15. Ha, Jongrim & Kose, M. Ayhan & Ohnsorge, Franziska, 2021. "One-Stop Source: A Global Database of Inflation," MPRA Paper 108678, University Library of Munich, Germany.
    16. Amrita Ahuja & Susan Athey & Arthur Baker & Eric Budish & Juan Camilo Castillo & Rachel Glennerster & Scott Duke Kominers & Michael Kremer & Jean Lee & Canice Prendergast & Christopher M. Snyder & Ale, 2021. "Preparing for a Pandemic: Accelerating Vaccine Availability," AEA Papers and Proceedings, American Economic Association, vol. 111, pages 331-335, May.
    17. World Bank, . "Indonesia Economic Prospects, July 2020," World Bank Other Operational Studies, The World Bank, number 34123, March.
    18. Assaf Razin, 2021. "Globalization and Global Crises: Rest of the World vs. Israel," NBER Working Papers 28339, National Bureau of Economic Research, Inc.
    19. Cristiana Ioana Șerbănel, 2020. "The Ripple Effect of COVID-19 in Romania’s Economic Environment," Ovidius University Annals, Economic Sciences Series, Ovidius University of Constantza, Faculty of Economic Sciences, vol. 0(1), pages 510-517, August.
    20. Jose Cuesta & Julieth Pico, 2020. "The Gendered Poverty Effects of the COVID-19 Pandemic in Colombia," The European Journal of Development Research, Palgrave Macmillan;European Association of Development Research and Training Institutes (EADI), vol. 32(5), pages 1558-1591, December.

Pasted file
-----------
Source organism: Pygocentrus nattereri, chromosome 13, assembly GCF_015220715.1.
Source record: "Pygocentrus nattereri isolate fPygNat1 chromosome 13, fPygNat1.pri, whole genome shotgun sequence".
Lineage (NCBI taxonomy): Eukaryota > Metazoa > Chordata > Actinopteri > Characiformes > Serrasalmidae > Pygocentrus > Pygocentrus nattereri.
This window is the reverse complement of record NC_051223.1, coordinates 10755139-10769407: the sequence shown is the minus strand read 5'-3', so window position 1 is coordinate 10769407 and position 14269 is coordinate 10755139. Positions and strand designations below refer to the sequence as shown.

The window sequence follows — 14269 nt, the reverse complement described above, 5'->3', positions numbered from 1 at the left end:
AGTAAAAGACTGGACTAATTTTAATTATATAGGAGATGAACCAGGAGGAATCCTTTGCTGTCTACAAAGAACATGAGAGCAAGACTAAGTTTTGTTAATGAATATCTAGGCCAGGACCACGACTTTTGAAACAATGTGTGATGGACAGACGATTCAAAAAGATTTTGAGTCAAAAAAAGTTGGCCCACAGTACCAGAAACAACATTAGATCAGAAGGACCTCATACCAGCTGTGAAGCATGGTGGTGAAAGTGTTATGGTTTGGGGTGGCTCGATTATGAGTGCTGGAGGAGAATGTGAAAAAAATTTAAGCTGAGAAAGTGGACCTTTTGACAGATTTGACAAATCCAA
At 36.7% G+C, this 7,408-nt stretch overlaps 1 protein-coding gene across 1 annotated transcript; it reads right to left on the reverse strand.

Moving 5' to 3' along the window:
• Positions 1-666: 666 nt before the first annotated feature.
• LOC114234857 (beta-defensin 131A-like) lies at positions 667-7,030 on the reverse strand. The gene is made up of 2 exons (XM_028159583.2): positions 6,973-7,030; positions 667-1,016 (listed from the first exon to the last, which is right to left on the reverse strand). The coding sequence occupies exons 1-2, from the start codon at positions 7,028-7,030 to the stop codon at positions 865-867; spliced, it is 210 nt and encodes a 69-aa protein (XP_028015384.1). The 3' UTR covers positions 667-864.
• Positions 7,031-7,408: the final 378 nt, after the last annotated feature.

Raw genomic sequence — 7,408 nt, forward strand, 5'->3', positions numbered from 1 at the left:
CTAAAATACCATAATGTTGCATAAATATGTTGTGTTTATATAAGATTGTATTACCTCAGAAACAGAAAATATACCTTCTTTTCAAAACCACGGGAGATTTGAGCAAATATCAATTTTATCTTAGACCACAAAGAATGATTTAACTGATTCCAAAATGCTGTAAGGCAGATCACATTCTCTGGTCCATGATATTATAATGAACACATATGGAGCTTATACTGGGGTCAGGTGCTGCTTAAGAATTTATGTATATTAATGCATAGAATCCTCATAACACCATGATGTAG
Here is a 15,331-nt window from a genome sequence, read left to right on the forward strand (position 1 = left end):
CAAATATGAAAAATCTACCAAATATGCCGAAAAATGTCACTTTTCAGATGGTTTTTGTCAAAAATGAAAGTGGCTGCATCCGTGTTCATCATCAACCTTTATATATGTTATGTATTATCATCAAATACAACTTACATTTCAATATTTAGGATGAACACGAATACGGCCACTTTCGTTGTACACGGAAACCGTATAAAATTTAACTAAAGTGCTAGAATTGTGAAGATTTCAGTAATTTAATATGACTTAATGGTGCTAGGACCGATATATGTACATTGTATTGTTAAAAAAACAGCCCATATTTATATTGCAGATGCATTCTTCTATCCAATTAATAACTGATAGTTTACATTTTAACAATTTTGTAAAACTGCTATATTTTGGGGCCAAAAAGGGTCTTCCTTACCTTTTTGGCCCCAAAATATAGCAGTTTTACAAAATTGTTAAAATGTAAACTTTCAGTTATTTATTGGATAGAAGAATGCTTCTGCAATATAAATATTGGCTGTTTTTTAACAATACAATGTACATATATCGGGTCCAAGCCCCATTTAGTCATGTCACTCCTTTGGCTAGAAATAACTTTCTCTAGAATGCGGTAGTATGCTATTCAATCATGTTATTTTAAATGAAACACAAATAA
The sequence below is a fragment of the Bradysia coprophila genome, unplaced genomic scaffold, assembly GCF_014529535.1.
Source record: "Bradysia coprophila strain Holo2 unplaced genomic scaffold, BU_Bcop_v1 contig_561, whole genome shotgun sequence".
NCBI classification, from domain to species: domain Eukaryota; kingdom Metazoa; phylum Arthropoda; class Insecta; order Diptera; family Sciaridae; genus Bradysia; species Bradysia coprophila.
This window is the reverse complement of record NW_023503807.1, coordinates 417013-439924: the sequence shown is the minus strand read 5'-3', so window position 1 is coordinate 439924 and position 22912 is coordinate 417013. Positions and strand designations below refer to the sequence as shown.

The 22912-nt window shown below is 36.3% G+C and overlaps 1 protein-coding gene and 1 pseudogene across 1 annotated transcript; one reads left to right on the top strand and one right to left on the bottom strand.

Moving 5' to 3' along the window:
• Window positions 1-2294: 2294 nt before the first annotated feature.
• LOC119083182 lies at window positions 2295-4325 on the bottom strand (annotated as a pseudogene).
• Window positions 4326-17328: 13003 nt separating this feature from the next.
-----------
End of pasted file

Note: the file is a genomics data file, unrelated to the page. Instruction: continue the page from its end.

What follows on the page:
More about this item

    JEL classification:

    • R40 - Urban, Rural, Regional, Real Estate, and Transportation Economics - - Transportation Economics - - - General
    • P46 - Economic Systems - - Other Economic Systems - - - Consumer Economics; Health; Education and Training; Welfare, Income, Wealth, and Poverty

    NEP fields

    This paper has been announced in the following NEP Reports:

    Statistics

    Access and download statistics

    Corrections

    All material on this site has been provided by the respective publishers and authors. You can help correct errors and omissions. When requesting a correction, please mention this item's handle: RePEc:arx:papers:2008.11850. See general information about how to correct material in RePEc.

    For technical questions regarding this item, or to correct its authors, title, abstract, bibliographic or download information, contact: . General contact details of provider: http://arxiv.org/ .

    If you have authored this item and are not yet registered with RePEc, we encourage you to do it here. This allows to link your profile to this item. It also allows you to accept potential citations to this item that we are uncertain about.

    If CitEc recognized a bibliographic reference but did not link an item in RePEc to it, you can help with this form .

    If you know of missing items citing this one, you can help us creating those links by adding the relevant references in the same way as above, for each refering item. If you are a registered author of this item, you may also want to check the "citations" tab in your RePEc Author Service profile, as there may be some citations waiting for confirmation.

    For technical questions regarding this item, or to correct its authors, title, abstract, bibliographic or download information, contact: arXiv administrators (email available below). General contact details of provider: http://arxiv.org/ .

    Please note that corrections may take a couple of weeks to filter through the various RePEc services.

    IDEAS is a RePEc service hosted by the Research Division of the Federal Reserve Bank of St. Louis . RePEc uses bibliographic data supplied by the respective publishers.